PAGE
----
A group claiming to be from Iran hacked and defaced a US government agency website, posting an image of Trump being punched in the face
- A group claiming to be from Iran hacked and defaced a US government agency website on Saturday with an image of Trump being punched in the face alongside pro-Iranian messages.
- As of Sunday morning, The Federal Depository Library Program's (FDLP) website was down and the message had been removed from its main page. However, pro-Iranian messages are still showing on its Google search page details.
- This apparent hack comes just days after the death of Maj. Gen. Qassem Soleimani, who was killed in a US airstrike ordered by President Trump.
- In return, Iran has promised "harsh revenge;" experts warned that this could include cyberattacks.
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A group claiming to be from Iran hacked and defaced a US government agency website on Saturday, posting an image of Trump being punched in the face alongside pro-Iranian messages. The news was first reported by The Daily Mail.
As of Sunday morning, The Federal Depository Library Program's (FDLP) website was down and the message had been removed from its main page. The FDLP, which is run by the US Government Publishing Office, was set up to give the public access to government publications and information for free.
While the message on its homepage has been removed, the hack is still visible via Google search.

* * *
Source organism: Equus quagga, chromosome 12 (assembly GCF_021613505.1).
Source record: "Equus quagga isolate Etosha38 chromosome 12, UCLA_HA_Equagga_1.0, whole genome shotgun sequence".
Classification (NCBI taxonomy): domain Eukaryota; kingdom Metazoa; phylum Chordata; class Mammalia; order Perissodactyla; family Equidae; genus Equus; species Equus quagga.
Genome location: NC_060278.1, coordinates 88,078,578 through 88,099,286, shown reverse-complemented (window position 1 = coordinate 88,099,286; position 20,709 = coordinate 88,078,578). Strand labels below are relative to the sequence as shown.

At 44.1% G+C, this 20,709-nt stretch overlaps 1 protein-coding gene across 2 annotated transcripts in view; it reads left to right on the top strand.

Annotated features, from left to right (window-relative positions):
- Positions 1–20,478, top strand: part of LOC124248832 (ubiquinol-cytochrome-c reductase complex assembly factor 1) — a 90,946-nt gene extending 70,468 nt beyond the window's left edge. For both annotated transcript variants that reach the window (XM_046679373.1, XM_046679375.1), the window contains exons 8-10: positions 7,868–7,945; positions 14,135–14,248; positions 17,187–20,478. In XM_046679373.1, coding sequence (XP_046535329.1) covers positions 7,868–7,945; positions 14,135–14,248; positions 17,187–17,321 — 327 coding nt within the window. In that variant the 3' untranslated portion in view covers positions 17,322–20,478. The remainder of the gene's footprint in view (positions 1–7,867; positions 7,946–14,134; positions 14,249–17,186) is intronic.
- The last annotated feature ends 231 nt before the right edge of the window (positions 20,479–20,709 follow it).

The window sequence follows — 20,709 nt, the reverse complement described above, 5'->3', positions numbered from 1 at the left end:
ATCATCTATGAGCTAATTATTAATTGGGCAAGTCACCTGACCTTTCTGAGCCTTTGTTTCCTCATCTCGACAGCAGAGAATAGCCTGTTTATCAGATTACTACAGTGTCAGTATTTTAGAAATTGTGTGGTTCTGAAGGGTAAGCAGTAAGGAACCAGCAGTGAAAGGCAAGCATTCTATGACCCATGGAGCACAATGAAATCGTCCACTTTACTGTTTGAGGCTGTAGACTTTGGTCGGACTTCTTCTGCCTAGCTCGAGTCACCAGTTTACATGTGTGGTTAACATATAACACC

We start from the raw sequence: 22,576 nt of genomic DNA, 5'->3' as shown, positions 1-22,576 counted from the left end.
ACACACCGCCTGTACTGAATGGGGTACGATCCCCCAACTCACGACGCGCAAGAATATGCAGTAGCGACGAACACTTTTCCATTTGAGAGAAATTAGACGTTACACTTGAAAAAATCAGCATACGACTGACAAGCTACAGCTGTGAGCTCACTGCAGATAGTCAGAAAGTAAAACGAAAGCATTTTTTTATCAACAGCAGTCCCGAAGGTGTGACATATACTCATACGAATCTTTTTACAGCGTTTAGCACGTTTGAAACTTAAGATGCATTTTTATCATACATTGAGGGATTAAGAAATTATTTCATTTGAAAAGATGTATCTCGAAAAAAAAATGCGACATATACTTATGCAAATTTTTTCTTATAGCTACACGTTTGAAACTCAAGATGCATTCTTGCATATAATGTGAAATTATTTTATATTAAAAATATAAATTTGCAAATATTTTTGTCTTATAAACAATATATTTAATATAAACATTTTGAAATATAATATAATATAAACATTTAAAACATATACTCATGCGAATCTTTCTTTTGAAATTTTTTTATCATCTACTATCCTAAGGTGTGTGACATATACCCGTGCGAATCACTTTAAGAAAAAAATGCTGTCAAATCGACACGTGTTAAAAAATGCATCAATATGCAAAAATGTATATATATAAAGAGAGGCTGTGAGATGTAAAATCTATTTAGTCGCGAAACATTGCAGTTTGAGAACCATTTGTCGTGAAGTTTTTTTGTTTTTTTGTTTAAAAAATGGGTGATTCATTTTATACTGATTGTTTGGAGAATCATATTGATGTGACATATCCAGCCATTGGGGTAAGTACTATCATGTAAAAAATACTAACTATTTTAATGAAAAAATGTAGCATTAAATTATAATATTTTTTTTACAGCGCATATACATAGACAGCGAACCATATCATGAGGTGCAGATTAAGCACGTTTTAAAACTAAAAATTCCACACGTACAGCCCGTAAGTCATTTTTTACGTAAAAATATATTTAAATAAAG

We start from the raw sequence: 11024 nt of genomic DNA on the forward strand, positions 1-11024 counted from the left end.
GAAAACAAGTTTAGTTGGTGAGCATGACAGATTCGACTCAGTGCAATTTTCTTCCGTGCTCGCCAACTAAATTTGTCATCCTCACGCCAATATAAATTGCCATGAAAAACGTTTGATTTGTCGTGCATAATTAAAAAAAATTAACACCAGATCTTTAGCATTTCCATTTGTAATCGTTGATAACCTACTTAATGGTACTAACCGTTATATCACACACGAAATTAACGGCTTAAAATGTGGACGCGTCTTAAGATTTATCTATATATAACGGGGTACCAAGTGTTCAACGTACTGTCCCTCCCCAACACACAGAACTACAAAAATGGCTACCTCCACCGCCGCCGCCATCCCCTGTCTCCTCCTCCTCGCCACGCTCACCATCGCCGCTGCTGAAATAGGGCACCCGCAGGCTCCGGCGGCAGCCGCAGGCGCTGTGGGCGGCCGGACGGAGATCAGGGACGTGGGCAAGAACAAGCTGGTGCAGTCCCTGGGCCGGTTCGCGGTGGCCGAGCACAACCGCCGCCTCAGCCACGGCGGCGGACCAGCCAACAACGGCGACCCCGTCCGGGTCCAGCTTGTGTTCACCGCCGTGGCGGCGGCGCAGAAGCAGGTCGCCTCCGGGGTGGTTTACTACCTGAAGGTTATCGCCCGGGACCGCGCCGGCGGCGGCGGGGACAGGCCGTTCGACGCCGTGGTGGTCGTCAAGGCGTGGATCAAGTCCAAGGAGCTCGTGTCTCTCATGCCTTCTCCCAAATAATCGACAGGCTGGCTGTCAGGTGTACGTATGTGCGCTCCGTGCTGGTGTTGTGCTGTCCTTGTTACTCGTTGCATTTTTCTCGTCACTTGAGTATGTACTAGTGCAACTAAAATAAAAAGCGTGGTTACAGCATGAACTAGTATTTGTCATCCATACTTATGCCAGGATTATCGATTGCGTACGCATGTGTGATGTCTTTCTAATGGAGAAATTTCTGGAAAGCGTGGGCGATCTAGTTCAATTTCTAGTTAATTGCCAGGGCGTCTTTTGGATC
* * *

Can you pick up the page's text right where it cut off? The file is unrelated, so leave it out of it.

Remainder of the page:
Business Insider reached out to the Department of Homeland Security for comment but did not immediately hear back.
In a statement shared with CNN, Sara Sendek, a spokesperson for DHS' Cybersecurity and Infrastructure Security Agency said that there was "no confirmation that this was the action of Iranian state-sponsored actors."
She continued: "The website was taken offline and is no longer accessible. CISA is monitoring the situation with FDLP and our federal partners."
Gary Somerset, chief public relations officer for the US Government Publishing Office, confirmed in a statement emailed to Business Insider that the organization was coordinating with "the appropriate authorities to investigate further."
The news comes just days after the death of Maj. Gen. Qassem Soleimani, who was killed in a US airstrike ordered by President Trump.
Iran promised to take "harsh revenge" in return, and experts said that this could include cyberattacks.
Cybersecurity and defense experts told Business Insider's Aaron Holmes that Iran has been beefing up its computer-warfare capabilities since it faced a cyber attack in 2010 on its nuclear facilities.
"Iran is an intelligent cyber opponent with an army of people testing our systems every minute of every day. It is the ultimate game of cat and mouse," Sam Curry, chief security officer at Cybereason, told Holmes on Friday.
But other experts reiterated that the US would be prepared for an attack of this sort.
"I absolutely think that they will look to attack our critical infrastructure on the homeland," Kiersten Todt, a cybersecurity adviser in the Obama administration and the managing director of the Cyber Readiness Institute, told Holmes.
He continued: "Our capabilities and our preparedness for that type of attack is strong, and our military is extremely well prepared for this."